Cancer is one of the hardest things any human can go through. It’s taxing on the mind, body, and soul. It’s contagious to everyone you know – not physically, but mentally – wearing on the mind, grinding down the conscience, will, and belief in all that is good.
Twice, I’ve seen my dad fight cancer. I watched my mom die from it, eventually wheezing to her end as it overtook her lungs. Friends, family, coworkers, and strangers suffer in public and private, their faces becoming a pale shade of white, their brains constantly occupied by the thought of death as they worry themselves sick or sicker. There’s no easy way out with cancer, no reprieve. It’s a lonely place where many go and most don’t come back.
That’s why I’m in absolute awe of Craig Sager, the most incredible story in sports right now. Perhaps ever.
Although Sager isn’t an athlete, I don’t believe anyone would with argue with him being the toughest man associated with any professional league. Diagnosed with acute myeloid leukemia in 2014, Sager’s physical and metal toughness has been ridiculous, battling for his life with a smile on his face and a twinkle in his eye. He’s the same old Sager from an onlookers point of view. He may be the only one to know how badly he’s suffering.
In the past two years, Sager has undergone two bone marrow transplants (both care of his son Craig Jr.), 21 bone marrow biopsies, and 20 chemotherapy cycles (one of which went for a torturous two weeks in a row, 24 hours a day, per a story from Sports Illustrated’s Lee Jenkins).
Treatment hasn’t been in the shadows. Sager has gone back and forth between NBA arenas and hospitals, sometimes going straight from one to the next with minimal rest. Sometimes against doctors wishes. Sometimes after grueling hours of chemotherapy. Sometimes after platelet transfusions that he said keeps him alive.
Last night, during the 4th quarter of game 5 between the San Antonio Spurts and Oklahoma City Thunder, I watched Sager interview Spurs coach Gregg Popovich. Sager looked tired, but his eyes were lit up just as they always are, a slight smile coming to his lips as he interviewed the ever-surly-but-lovable Pops. His suit game was immaculate and louder than hell, serving as something between a distraction and a reminder that life exists outside of sports. Sager’s blue jacket with incendiary bursts of color lines fell perfectly over his large-but-shrunken shoulders, a patterned tie with brush strokes of purple, orange and blue making eyes bounce back and forth like onlookers at a tennis match. Beautiful by his standard, insane by most: A true personification of the man I’ve watched on TV since I was a little boy.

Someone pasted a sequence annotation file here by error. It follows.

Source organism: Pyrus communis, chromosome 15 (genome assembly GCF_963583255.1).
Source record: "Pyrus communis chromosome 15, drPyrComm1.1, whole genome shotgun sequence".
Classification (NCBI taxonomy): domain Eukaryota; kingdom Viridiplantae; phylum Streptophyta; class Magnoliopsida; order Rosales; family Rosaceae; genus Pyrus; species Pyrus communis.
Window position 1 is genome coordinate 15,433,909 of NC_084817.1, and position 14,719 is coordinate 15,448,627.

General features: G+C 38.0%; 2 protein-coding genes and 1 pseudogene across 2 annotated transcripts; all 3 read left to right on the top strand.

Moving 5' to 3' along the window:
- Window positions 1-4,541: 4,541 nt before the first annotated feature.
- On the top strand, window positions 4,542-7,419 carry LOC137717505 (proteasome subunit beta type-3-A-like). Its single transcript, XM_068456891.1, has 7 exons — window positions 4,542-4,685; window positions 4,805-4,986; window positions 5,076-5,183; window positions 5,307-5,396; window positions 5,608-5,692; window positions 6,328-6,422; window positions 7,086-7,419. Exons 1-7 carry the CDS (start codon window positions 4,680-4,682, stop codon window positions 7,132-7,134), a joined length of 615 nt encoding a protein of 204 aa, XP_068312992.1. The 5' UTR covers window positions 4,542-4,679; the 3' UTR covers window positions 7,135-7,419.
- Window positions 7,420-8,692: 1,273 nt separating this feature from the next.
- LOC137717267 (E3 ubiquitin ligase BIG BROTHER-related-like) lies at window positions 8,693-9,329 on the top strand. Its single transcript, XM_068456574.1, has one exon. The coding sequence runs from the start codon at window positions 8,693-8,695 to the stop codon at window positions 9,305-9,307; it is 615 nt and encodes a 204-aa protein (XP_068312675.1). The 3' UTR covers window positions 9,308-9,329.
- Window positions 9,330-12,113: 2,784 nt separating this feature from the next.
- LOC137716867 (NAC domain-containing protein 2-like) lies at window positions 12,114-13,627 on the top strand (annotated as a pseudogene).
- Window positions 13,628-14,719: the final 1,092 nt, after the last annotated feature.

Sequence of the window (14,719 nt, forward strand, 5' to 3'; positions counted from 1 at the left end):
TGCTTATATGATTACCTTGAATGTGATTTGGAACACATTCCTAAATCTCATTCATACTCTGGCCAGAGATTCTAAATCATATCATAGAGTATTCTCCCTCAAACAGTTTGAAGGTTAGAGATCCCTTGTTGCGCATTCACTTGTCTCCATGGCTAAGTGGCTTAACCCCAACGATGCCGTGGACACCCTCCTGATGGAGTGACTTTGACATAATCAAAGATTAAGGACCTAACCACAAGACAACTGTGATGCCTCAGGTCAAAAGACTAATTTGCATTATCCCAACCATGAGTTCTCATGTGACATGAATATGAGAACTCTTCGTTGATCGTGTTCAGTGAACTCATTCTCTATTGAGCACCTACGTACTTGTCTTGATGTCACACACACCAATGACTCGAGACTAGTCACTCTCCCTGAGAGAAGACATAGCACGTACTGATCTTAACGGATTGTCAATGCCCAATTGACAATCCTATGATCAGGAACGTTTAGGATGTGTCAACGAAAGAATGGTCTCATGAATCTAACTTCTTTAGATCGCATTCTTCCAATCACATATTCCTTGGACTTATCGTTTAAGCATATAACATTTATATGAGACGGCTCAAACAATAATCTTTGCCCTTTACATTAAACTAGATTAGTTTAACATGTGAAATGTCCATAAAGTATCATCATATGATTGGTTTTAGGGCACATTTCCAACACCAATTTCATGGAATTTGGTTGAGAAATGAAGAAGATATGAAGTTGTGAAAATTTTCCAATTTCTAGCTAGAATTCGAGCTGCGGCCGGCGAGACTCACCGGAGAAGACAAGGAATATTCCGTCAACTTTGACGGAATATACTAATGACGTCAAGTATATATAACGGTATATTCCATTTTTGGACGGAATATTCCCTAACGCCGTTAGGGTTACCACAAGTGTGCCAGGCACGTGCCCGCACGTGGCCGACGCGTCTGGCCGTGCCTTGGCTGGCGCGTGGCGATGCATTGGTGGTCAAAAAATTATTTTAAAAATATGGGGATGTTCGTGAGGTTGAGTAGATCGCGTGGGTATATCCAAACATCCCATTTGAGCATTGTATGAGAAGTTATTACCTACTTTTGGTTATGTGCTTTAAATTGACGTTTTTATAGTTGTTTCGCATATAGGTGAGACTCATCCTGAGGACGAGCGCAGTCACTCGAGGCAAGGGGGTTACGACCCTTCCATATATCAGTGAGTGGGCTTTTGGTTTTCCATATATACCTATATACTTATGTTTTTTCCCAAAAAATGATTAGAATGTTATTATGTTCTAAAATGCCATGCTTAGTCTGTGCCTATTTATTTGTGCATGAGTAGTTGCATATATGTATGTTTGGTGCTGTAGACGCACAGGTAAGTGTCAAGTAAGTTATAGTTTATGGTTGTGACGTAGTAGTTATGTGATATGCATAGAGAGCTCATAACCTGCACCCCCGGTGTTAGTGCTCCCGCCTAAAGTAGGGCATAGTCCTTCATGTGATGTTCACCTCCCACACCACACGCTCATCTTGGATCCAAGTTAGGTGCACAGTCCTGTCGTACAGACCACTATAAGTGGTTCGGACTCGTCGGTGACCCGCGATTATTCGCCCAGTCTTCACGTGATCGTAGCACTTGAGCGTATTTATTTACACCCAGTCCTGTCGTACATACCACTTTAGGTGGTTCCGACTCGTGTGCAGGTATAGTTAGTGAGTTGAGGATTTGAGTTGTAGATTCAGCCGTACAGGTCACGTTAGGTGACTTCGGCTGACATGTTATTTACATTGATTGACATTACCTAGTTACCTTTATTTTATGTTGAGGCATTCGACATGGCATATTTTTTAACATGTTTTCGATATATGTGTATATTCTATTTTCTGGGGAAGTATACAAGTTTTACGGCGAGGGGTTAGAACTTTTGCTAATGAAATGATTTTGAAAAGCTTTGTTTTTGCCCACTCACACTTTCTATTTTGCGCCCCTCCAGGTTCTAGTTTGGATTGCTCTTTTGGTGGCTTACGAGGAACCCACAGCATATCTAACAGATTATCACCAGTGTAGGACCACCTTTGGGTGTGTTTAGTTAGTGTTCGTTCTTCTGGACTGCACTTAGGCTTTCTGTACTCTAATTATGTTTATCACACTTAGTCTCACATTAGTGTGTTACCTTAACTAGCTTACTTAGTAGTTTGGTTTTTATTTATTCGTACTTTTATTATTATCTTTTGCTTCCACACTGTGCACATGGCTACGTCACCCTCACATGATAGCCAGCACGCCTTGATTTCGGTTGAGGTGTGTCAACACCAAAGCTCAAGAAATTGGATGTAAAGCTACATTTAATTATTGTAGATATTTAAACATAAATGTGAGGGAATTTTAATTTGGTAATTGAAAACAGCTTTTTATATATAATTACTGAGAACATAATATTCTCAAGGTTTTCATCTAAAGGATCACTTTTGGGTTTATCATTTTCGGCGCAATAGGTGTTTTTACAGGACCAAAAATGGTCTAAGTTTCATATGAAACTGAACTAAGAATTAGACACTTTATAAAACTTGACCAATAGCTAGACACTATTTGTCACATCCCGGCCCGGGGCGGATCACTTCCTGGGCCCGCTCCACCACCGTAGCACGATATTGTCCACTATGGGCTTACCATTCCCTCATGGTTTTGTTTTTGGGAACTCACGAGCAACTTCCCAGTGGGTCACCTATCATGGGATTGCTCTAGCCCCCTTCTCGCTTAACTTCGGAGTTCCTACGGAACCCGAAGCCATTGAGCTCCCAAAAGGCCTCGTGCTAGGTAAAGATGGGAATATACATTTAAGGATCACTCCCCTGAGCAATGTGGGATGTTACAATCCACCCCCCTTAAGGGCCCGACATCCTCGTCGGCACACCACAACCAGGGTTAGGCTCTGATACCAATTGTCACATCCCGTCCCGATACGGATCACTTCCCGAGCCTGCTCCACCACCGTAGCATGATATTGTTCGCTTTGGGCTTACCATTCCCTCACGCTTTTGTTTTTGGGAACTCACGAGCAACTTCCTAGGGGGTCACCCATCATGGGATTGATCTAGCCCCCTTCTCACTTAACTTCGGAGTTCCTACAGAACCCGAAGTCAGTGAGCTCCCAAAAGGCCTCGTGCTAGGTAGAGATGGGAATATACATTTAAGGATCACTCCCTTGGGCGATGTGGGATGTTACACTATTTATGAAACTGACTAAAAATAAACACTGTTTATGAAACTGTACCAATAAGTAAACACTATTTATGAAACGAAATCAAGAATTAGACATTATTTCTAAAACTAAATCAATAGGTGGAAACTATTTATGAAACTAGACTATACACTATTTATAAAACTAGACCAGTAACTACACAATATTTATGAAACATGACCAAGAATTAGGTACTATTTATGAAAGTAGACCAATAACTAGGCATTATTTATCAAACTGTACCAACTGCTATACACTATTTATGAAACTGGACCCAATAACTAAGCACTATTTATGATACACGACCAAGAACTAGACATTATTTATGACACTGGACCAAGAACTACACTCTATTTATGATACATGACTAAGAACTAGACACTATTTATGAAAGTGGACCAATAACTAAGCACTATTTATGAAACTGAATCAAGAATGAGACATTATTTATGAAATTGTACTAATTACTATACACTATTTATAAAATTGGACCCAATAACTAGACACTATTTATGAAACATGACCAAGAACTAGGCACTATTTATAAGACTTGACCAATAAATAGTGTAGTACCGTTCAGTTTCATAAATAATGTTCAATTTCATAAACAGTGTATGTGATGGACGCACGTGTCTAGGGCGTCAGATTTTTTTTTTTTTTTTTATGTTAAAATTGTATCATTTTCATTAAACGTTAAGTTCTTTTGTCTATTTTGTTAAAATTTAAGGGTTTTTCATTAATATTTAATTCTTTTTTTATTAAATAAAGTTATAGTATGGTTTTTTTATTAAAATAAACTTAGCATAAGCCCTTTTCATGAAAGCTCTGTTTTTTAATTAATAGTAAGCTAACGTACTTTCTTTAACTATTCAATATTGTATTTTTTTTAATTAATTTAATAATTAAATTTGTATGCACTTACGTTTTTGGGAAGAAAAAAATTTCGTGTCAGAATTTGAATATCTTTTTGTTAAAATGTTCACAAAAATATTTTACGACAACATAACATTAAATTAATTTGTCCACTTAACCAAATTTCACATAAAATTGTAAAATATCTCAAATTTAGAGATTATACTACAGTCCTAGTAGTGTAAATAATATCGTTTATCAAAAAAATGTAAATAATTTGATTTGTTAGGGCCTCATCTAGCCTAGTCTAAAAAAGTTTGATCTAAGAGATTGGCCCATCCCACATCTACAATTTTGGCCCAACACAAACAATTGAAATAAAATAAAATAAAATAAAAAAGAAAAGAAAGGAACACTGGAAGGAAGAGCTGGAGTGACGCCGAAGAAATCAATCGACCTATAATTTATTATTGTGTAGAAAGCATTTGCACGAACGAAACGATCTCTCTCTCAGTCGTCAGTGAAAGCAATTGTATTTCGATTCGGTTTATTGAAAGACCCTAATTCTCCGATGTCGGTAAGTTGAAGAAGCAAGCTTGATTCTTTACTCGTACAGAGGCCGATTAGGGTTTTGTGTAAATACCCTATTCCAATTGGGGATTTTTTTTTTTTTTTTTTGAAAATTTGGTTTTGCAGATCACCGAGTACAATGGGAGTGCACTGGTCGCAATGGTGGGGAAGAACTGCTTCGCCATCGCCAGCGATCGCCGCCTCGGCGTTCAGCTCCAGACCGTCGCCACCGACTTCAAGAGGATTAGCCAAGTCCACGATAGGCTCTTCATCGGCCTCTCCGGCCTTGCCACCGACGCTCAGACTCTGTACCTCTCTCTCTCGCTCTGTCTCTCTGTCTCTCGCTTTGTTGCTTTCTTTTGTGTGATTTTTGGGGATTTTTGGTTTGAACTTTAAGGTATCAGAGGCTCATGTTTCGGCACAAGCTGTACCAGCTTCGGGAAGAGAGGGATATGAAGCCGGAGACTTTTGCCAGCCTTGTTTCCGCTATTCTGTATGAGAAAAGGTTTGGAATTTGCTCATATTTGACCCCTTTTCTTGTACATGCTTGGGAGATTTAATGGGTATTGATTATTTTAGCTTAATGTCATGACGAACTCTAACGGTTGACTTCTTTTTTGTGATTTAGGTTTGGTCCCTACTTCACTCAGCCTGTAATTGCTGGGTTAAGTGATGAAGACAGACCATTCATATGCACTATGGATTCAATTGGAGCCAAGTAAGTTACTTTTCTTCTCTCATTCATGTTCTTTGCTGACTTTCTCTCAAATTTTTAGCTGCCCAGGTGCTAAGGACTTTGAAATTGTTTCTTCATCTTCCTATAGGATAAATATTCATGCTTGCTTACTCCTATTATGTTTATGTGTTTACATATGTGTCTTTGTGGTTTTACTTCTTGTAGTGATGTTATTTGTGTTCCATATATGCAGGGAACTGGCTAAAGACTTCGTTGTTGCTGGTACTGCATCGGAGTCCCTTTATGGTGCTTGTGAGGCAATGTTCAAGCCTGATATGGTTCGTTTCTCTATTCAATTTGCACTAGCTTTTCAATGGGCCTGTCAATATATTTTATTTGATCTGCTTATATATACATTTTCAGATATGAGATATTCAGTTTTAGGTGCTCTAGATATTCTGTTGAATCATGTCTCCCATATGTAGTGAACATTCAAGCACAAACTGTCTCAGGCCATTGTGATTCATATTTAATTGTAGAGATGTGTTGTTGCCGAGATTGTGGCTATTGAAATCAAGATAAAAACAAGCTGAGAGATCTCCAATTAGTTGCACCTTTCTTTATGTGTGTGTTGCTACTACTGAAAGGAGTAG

I was stunned this morning when I opened Twitter and found out, via a tweet from Sager’s daughter Kacy Sager, that he drove three-and-a-half hours to the game; from Houston to San Antonio. Sager is currently in the midst of eight days in a row of chemotherapy. He planned to drive back for more chemo this morning after covering the game last night.
My guts ached upon reading this. I wanted to cry for him; I wanted to comfort his family, knowing the heartache they must feel watching their affable father looking death in the eye and grinning. But it’s more complex than how I feel. It’s his joy, his life, that Sager still has and refuses to relinquish. It’s one that he hasn’t quit on yet, despite his body and medical science telling him time is up. How I, or anyone else, feels is completely inconsequential: Sager accepts well wishes and keeps living.
Through his struggle, Sager has continued to do what he loves, reporting from the sidelines from coast to coast. He hasn’t been there for every game, but he’s been there for more than anyone could have possibly predicted or hoped. He’s truly been awe-inspiring to watch.